In this case we visit Seljalandsfoss, which is fed by the Seljalandsá river. Just a few kilometres from the sea, its location is perfect for visiting it by car, as it is only a few hundred metres from the car park to the waterfall.

The impressive thing about the place is not the 60-metre high waterfall, but the fact that we can access the cave behind it and take one of the best photographs in the Icelandic country.

12-Mardalsfossen (Norway)

Now it is time to return to Norway, to see another of the largest waterfalls in Europe. Its height of 705 metres gives it this privilege, thanks to the water carried to it by the Mardøla river.

It is located in the middle of the country, in the division of Møre og Romsdal. To reach it we will only have to do a 45-minute walk from the car park of the waterfall.

13- Boka Waterfall (Slovenia)

Slovenia is a country that, although unknown, has many natural gems that are worth visiting. One of them is the Boka waterfall, located in the west of the country, next to the Italian border.

Its height of 144 metres makes it the largest waterfall in Slovenia. The good thing is that we can see it both from the road and from the viewpoint. The latter can be reached by a short 5-minute walk.

14- Krimml Falls (Austria)

We go to Austria to see its highest waterfall. Also called waterfalls, they are 380 metres high.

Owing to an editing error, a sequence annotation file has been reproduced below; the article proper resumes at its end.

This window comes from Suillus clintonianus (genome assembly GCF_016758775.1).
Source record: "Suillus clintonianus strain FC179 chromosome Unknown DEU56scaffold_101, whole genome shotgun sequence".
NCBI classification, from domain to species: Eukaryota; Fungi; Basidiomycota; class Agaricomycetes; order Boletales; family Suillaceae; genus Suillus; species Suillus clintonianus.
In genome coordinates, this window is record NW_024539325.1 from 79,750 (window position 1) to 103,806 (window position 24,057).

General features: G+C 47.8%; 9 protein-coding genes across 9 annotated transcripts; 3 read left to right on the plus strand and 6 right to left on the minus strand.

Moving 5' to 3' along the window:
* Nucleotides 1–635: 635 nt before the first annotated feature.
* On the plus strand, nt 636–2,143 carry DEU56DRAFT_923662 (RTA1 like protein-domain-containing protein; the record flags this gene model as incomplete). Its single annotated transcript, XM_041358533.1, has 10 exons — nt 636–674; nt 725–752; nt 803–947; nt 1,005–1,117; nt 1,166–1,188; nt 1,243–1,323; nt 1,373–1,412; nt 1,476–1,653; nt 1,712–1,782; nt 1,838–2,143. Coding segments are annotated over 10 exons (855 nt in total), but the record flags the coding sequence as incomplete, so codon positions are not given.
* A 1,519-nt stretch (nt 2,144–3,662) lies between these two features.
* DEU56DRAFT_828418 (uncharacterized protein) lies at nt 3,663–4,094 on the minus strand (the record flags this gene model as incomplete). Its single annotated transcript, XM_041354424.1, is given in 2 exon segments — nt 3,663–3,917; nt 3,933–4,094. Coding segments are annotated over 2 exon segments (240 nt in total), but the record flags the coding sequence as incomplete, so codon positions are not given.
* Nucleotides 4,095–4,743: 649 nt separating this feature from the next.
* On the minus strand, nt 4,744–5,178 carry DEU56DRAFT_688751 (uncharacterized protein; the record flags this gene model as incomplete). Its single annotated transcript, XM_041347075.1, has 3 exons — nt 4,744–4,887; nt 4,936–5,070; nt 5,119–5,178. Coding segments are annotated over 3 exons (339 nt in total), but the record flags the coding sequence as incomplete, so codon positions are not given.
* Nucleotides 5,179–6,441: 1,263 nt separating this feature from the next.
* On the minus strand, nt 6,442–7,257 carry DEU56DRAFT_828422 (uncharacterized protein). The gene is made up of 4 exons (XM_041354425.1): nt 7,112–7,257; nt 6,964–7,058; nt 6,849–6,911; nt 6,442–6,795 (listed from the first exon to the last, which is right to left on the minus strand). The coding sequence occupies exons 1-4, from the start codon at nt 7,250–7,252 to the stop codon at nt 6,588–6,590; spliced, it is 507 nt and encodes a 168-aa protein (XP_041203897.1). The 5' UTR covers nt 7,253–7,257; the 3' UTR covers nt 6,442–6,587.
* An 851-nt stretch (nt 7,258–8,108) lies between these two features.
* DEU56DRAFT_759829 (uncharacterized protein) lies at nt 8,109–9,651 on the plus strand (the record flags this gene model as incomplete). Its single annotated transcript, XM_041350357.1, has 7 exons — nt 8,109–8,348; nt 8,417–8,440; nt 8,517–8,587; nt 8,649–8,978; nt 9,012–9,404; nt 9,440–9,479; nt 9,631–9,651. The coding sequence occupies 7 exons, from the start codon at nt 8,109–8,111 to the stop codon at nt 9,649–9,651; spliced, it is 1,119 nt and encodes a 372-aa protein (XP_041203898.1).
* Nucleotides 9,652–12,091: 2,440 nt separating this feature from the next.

Its name comes from the nearby town of Krimml, which is part of the Hohe Tauern National Park.

Another attraction of this waterfall is that you can reach the top of the waterfall by a 15-minute walk. This path was created by the Austrian Alpine Club.

The water of the falls comes from the Krimmler Ache river, which comes from a glacier. Just after the waterfall, the river joins the Salzach, which finally flows into one of the most important rivers in Europe, the Danube.

15- Rio Mundo Waterfall (Spain)

For our last waterfall we have left one of the most special in Spain. To find it, we must go to the natural park of the Calares del Río Mundo y de la Sima, in the province of Albacete.

More than a waterfall, the Reventón del Río Mundo is the source of this watercourse. And the impressive thing about the place is not its height, but the fact that the water comes directly out of a hole in the rock, so the waterfall does not rise in the open air.

The only problem is that this natural phenomenon occurs only a few times a year. To see it, it is only a half-hour walk to this beautiful natural phenomenon that completes our list.

All the waterfalls on this list are incredible and well worth a visit. Some of them will have much less flow in summer, but they are a perfect place to plan a walking route and then recharge your batteries with a good snack.

You can always grab your flip-flops or Havaianas sandals, and once you’ve arrived at your destination, weather and conditions permitting, put your feet in the water and enjoy the wonderful views.

If you visit in summer, remember to wear sunscreen, a cap and sunglasses!